North Korea escalates border crackdown
|Publication Date||21 June 2013|
|Cite as||Amnesty International, North Korea escalates border crackdown, 21 June 2013, available at: http://www.refworld.org/docid/51cab1994.html [accessed 24 September 2017]|
|Disclaimer||This is not a UNHCR publication. UNHCR is not responsible for, nor does it necessarily endorse, its content. Any views expressed are solely those of the author or publisher and do not necessarily reflect those of UNHCR, the United Nations or its Member States.|
A North Korean government ministry's latest threat of harsh punishment against people leaving North Korea without permission renews concerns about freedom of movement in a country with a deplorable human rights record, Amnesty International said.
On 19 June the state news agency published a statement by the Ministry of People's Security of the Democratic People's Republic of Korea (DPRK or North Korea), vowing to "take substantial measures to physically remove despicable human scum" who leave the country without permission - an act the government views as treason. The statement added "Sordid human scum will never be able to look up to the sky nor be able to find an inch of land to be buried after their death".
"Nobody should be detained, prosecuted or punished in any way simply for exercising their right to freedom of movement by leaving North Korea," said Catherine Baber, Director of the Asia-Pacific Programme at Amnesty International.
"Statements such as that made by the Ministry of People's Security demonstrate that the North Korean government has every intention of continuing its policy of harsh punishment for anyone caught attempting to leave the country without permission. This puts border-crossers at risk of arbitrary detention, torture and other ill-treatment and possibly death."
North Koreans are prohibited from travelling abroad without state permission and recent crackdowns have made it increasingly difficult to cross the border into China and escape via a third country such as Laos or Thailand.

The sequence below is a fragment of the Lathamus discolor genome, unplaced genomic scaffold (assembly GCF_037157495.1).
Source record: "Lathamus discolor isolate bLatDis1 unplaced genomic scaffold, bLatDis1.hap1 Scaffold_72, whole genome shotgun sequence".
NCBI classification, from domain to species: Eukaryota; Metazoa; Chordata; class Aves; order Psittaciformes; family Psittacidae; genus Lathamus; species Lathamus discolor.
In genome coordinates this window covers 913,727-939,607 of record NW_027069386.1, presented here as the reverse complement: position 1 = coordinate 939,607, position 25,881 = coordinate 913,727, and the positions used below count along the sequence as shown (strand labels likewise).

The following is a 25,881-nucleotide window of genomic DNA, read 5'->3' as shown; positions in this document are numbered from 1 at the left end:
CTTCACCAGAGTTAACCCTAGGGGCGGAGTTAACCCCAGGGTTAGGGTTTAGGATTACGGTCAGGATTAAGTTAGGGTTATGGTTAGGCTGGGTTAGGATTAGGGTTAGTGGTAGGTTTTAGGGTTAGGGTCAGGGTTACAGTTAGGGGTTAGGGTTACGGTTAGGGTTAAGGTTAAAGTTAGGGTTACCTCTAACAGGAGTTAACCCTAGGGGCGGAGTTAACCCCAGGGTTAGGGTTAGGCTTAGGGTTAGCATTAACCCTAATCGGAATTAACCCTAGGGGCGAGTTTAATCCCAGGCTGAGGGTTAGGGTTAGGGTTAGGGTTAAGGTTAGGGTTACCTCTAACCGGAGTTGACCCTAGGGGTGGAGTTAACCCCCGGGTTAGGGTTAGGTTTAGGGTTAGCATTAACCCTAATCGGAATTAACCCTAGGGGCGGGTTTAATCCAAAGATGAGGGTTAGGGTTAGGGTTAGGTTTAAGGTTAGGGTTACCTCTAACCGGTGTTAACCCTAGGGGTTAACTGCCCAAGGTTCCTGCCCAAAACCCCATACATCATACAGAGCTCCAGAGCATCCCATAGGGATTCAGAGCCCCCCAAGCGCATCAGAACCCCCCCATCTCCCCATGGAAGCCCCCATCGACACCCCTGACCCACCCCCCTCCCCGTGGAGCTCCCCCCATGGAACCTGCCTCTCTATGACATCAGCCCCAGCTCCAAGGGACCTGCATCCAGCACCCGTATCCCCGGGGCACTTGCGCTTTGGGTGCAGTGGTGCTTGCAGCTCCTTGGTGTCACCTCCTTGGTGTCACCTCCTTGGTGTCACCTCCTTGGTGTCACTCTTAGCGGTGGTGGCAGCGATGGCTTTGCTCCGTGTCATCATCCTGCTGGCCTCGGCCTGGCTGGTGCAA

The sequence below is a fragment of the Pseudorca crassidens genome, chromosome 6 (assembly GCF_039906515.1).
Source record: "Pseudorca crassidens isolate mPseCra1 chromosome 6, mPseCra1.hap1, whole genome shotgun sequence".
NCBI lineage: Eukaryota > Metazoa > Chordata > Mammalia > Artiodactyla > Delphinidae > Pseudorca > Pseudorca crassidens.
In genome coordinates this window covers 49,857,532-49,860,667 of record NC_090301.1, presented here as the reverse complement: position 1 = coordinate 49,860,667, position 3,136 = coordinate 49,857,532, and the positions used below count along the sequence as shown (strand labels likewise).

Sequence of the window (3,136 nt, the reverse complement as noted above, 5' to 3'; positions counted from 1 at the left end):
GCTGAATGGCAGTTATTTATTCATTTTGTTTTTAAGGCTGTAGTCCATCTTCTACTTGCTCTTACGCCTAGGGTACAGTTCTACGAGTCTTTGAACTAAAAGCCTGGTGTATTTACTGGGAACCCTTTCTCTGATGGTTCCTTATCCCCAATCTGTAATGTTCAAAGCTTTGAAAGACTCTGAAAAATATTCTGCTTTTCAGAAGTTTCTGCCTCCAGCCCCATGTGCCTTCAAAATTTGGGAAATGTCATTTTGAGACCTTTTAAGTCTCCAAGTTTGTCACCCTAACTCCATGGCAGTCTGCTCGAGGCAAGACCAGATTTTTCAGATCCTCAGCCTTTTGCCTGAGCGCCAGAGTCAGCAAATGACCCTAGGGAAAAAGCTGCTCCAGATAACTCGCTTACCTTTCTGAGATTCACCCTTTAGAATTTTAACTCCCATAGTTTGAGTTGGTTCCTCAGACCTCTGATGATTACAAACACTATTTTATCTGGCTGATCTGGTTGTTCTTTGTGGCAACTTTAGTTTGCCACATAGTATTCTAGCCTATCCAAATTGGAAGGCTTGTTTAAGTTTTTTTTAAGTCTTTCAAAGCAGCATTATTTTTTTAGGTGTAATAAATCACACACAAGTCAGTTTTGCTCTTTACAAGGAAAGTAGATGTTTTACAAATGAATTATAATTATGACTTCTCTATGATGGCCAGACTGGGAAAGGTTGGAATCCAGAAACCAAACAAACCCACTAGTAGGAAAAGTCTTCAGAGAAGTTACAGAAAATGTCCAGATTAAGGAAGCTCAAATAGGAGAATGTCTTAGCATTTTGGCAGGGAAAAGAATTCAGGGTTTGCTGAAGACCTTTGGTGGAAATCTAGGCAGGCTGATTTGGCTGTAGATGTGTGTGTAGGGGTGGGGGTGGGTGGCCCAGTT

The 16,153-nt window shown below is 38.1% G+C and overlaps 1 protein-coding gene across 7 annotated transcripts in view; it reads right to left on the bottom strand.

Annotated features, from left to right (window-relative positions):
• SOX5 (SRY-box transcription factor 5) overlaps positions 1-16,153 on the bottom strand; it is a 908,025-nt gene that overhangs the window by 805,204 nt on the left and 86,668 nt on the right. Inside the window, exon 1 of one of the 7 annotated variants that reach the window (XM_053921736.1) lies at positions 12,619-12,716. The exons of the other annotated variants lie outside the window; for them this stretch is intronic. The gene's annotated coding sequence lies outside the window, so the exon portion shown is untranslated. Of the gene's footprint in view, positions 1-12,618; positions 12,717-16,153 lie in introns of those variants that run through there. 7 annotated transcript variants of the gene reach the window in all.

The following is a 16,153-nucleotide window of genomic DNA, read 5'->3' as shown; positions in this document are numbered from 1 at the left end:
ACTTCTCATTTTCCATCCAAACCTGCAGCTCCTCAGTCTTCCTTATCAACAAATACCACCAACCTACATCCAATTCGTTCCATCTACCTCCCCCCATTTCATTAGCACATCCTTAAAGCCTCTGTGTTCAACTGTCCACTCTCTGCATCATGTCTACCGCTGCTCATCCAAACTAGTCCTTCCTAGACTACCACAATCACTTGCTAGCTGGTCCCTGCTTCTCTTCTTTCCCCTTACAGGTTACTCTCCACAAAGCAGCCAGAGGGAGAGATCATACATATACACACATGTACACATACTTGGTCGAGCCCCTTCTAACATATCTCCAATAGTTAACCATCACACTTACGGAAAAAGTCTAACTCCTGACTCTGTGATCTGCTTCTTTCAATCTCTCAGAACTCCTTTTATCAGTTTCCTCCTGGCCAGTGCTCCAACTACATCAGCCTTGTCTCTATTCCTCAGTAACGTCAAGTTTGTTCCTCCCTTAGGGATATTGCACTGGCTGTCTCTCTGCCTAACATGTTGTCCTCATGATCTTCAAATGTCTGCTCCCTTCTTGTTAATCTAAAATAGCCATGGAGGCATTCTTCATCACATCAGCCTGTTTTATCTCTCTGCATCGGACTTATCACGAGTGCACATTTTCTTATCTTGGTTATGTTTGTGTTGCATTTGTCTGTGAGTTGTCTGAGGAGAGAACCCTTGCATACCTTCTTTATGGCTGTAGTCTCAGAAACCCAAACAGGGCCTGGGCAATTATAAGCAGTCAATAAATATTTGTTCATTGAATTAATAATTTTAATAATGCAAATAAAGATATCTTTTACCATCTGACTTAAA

China considers all undocumented North Koreans to be economic migrants and returns them if caught. Laos typically detains undocumented North Koreans found on its territory, and until recently allowed those it detained to travel on to South Korea.
The latest official statement from North Korea on its position on border-crossers comes several weeks after nine North Korean teenagers were forcibly returned after being arrested in Laos.
The teenagers, aged between 14 and 19, were detained after illegally crossing the border from China into Laos and were reportedly returned to the North Korean capital Pyongyang on 28 May, accompanied by North Korean officials.
"Amnesty International believes the government of Laos violated international law and standards by forcibly returning these nine teenagers to North Korea where they at risk of punishment rather than providing them with international protection," said Catherine Baber.
"We urge the North Korean authorities to ensure no harm comes to them and not to use them for propaganda purposes to deter others from leaving the country. North Korea must comply with its human rights obligations and abolish the requirement for permission to travel internally and abroad."
In January 2012, North Korea's leader Kim Jong-un reportedly increased border controls and threatened people caught crossing the border with severe punishments.
According to South Korean government figures, the number of North Koreans reaching South Korea last year was 1,509 compared to 2,706 in 2011.